Friday, February 3, 2012

Strange Men Strange Places by Ruskin Bond

There are two types of histories, one is about the life of nations and people who decide their course and the other is about ordinary people who live their lives under the cross currents of big events (social, political and economic) that are never of their own making but often shape their lives and circumstances.

I am reading a book by Ruskin Bond which visits the lives of people who live in the backwaters of history, and even though some of their lives and achievements may be extraordinary, they never attract the interest of historians and are seldom remembered beyond the span of their time and space. 

To exhume these characters out of obscurity, Bond visits the early years of British rule in India when the British were yet to establish themselves as a national power and parts of India were still ruled by small-time rajas and chieftains who had their own armies and used to employ Europeans in them, much in demand for their ability to coalesce ragtag armies into disciplined fighting units. Apart from soldiers, the book also documents the lives of European marchants, mercenaries, bootleggers, etc.

Many of these Europeans returned home wealthy men and some of them met with their end in India.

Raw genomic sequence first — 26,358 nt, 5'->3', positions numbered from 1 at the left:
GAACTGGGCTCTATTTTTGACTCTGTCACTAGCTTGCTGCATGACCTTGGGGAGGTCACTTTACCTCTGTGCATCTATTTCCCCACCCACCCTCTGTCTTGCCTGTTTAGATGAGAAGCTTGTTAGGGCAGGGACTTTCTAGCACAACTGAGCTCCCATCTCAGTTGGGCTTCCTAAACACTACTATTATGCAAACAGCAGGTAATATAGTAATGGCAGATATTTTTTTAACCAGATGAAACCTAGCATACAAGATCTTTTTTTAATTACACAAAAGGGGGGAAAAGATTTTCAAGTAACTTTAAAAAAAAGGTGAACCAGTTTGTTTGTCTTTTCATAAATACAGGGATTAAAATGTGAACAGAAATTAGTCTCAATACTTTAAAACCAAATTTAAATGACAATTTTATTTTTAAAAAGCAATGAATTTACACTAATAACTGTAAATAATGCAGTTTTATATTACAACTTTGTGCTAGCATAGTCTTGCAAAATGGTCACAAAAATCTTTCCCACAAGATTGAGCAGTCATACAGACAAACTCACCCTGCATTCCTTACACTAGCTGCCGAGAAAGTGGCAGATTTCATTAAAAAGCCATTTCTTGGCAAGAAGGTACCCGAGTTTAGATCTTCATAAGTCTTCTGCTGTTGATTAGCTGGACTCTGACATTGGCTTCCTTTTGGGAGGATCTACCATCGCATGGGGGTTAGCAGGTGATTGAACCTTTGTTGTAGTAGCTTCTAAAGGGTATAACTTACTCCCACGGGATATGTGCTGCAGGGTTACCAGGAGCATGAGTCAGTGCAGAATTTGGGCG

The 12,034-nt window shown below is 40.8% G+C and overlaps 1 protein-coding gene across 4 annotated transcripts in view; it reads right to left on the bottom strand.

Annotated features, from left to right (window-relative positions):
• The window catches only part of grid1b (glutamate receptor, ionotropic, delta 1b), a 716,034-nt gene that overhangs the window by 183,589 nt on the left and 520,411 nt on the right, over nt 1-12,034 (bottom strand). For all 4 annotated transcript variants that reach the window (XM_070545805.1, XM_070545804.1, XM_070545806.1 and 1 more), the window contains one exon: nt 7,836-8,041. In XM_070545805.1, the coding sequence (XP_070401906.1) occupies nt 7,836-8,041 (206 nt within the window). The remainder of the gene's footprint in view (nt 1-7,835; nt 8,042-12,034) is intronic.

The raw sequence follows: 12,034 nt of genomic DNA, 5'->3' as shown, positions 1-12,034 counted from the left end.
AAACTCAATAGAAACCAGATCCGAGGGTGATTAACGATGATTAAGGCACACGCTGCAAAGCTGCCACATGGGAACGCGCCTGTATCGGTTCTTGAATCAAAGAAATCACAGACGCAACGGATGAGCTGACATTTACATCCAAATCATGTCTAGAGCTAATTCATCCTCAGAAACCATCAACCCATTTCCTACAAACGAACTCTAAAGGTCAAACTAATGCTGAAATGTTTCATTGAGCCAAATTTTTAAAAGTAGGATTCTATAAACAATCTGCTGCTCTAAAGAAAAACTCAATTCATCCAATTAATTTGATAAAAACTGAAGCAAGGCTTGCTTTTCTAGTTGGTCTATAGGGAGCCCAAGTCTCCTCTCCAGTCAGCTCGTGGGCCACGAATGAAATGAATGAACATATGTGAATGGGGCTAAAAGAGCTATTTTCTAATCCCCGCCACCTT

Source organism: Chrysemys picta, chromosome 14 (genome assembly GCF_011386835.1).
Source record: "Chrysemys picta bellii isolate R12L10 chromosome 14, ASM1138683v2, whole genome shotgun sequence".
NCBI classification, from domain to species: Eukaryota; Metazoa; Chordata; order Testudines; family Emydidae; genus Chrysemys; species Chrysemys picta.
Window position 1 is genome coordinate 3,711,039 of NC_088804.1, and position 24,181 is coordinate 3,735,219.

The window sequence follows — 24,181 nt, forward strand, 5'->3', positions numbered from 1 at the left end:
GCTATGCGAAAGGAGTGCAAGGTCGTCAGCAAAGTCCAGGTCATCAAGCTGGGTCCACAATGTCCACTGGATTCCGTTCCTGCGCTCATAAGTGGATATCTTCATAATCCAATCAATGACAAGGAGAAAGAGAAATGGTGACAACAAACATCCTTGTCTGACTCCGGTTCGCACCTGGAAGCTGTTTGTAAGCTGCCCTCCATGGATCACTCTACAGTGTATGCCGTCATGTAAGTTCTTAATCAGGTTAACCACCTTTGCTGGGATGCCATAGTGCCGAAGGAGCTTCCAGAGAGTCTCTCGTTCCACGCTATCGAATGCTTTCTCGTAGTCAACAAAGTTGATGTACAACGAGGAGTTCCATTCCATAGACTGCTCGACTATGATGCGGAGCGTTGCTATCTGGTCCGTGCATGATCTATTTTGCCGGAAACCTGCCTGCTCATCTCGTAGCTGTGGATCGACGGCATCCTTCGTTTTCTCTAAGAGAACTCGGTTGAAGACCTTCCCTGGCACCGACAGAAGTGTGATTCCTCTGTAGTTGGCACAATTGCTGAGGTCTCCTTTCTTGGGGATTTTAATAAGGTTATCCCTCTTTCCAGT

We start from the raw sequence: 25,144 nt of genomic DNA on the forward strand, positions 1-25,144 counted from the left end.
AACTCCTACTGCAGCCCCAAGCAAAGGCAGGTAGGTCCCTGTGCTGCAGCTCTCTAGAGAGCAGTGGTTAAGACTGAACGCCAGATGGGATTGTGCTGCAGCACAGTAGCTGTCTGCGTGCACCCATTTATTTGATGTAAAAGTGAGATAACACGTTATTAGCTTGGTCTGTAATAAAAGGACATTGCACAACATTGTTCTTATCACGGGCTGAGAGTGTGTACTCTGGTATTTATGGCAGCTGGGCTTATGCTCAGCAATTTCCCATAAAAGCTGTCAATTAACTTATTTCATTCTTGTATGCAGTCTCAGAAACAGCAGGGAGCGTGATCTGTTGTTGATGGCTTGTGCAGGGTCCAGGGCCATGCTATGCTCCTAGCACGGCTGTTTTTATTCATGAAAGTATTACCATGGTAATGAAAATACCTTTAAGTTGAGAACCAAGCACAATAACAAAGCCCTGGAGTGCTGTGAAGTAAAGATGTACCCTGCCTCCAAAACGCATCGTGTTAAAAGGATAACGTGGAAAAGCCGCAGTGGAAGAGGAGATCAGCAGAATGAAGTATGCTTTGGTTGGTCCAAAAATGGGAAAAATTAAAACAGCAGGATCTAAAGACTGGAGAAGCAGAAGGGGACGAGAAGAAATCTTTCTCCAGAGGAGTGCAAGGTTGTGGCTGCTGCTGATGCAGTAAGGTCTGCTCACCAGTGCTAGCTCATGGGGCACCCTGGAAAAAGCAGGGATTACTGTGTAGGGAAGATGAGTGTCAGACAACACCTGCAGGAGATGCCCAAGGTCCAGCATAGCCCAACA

It was a time when lot of social intermingling between the ruling English and natives existed; which stopped following the 1857 Sipoy Mutiny that shocked the British and forced them into a social stratosphere, bringing up a separation from Indians that would last until the end of the Raj. There are stories that give the glimpses of pre-1857 society and social trends.

One of the stories tells the tale of the hukkah, a smoking pipe much in use during those days by English men and women who had taken to Indian ways. But with the passage of time as division rose between the English and Indians, the hukkah fell out of favour with the British.

Bond has had to undertake extensive research to write the book as the material on the men he has written about would have been hard to come by. These men lived in different places in India and served different masters, but some of them knew each other and you will find the recurrence of one character in the life/story of another.

Writers are generally a recluse lot, but modern-day writers are hardly so (at least if you go by the visibility they enjoy thanks to TV shows and literary festivals). However, Bond continues to be a throwback to the idea of the writer as a recluse.

I have never heard him make any political statement or seen him involved in a public spat. He continues to stay in Mussoorie, which is a recurrent theme in his writing, and deals with the ordinary. Therefore Strange Men Strange Places may be an oddity as a book of history, but it sits well with Bond’s general body of work, which is neither about nations nor national heroes or villains, but about ordinary people, places and events.

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